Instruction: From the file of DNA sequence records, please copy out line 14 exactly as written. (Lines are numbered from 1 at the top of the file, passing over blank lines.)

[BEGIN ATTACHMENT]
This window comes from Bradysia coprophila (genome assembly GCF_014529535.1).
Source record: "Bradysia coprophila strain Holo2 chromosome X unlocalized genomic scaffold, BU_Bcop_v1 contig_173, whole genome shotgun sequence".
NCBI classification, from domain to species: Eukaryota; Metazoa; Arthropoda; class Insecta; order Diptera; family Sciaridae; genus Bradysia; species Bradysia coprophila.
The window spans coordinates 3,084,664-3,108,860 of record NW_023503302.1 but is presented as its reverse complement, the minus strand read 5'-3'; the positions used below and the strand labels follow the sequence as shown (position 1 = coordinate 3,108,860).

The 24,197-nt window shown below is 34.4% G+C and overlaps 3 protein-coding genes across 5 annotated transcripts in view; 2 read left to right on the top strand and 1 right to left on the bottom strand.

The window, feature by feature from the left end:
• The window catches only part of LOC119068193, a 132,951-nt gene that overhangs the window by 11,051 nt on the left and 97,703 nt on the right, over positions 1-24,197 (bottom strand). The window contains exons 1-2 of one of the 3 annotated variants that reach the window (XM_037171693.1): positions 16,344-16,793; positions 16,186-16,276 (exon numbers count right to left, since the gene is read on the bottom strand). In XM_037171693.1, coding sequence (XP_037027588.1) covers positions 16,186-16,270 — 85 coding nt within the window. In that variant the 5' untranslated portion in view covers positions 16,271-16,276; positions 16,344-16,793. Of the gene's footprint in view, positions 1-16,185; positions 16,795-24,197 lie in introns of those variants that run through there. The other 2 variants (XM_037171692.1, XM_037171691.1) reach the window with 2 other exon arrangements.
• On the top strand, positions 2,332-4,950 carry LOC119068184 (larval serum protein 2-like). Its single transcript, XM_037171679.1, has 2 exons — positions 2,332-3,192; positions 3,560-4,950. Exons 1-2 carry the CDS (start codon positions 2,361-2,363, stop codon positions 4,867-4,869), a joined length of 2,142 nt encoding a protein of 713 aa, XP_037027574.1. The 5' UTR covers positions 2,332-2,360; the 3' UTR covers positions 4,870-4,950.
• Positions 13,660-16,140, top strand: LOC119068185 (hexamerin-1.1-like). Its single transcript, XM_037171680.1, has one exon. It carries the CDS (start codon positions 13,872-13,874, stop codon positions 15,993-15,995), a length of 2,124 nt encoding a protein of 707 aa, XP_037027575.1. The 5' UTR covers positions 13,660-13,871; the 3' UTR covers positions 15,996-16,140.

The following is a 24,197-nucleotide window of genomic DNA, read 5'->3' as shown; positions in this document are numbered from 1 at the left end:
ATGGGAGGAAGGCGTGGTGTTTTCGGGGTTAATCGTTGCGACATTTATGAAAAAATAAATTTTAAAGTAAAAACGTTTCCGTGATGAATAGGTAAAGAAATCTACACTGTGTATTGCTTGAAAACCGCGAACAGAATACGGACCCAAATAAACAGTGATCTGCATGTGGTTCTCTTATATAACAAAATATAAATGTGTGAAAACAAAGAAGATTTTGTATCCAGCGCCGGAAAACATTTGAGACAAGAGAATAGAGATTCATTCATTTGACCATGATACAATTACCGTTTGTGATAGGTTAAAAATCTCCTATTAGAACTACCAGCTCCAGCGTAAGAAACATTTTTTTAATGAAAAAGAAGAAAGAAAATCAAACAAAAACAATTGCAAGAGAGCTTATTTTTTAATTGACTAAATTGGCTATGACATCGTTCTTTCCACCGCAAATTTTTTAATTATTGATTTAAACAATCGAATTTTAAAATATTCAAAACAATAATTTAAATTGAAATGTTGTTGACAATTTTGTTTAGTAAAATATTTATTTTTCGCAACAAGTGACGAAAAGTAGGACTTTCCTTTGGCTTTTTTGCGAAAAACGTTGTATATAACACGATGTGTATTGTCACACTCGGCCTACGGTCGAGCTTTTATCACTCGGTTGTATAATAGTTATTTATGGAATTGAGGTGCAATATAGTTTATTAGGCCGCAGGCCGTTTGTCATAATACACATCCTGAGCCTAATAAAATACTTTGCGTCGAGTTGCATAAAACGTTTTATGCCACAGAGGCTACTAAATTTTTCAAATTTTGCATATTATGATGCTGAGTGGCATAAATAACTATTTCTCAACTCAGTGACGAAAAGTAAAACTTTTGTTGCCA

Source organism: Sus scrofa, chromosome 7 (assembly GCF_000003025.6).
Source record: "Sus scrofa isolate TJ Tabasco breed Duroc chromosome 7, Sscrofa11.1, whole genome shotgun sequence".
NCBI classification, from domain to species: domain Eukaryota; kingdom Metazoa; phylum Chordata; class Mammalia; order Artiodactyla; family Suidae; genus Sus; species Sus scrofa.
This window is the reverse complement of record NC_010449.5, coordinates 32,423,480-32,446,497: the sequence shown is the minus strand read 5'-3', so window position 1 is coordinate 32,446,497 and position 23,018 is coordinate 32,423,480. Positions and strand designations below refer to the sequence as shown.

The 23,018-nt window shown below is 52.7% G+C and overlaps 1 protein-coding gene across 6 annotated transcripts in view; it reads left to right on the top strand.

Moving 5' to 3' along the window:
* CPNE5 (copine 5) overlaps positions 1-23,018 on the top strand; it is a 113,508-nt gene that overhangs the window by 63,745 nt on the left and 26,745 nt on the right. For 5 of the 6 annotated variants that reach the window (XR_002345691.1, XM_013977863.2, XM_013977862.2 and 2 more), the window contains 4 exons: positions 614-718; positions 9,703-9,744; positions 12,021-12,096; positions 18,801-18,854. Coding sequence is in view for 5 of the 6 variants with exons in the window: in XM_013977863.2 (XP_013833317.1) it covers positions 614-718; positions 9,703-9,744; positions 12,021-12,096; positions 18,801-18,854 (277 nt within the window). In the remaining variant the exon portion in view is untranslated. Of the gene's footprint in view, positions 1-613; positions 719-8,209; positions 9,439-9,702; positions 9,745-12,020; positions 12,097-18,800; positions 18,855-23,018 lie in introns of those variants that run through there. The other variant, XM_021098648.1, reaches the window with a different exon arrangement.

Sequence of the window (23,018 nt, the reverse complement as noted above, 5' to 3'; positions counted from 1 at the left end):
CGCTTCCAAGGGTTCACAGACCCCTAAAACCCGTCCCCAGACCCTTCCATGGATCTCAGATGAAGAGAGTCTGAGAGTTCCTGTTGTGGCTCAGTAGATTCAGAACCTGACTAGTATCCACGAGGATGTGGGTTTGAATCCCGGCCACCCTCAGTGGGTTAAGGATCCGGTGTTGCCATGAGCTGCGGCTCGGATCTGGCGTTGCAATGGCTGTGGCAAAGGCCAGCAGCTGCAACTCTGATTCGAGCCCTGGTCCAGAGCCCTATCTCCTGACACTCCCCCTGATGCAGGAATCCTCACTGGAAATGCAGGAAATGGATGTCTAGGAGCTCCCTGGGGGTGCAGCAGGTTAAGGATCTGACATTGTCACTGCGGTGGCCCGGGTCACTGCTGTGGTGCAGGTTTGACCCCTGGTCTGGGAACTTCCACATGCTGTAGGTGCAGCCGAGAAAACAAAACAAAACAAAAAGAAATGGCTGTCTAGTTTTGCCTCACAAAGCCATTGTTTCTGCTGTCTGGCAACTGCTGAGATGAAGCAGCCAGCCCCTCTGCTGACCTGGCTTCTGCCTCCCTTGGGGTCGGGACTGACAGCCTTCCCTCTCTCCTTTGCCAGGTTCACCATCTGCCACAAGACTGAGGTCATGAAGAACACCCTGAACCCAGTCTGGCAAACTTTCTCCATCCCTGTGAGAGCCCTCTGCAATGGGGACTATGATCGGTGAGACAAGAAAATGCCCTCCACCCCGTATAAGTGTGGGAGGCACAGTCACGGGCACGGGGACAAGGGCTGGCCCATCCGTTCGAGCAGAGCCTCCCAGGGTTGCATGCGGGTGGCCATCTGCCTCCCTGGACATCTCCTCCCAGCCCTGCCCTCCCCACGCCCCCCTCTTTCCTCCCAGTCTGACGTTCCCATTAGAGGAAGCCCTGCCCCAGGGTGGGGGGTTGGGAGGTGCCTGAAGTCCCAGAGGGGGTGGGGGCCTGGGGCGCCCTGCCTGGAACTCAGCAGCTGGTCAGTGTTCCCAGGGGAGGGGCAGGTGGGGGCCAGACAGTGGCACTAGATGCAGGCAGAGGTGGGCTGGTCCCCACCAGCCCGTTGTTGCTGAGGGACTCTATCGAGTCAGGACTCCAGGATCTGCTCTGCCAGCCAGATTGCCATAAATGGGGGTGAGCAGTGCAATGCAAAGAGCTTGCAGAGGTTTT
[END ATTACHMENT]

NCBI classification, from domain to species: domain Eukaryota; kingdom Metazoa; phylum Chordata; class Mammalia; order Artiodactyla; family Suidae; genus Sus; species Sus scrofa.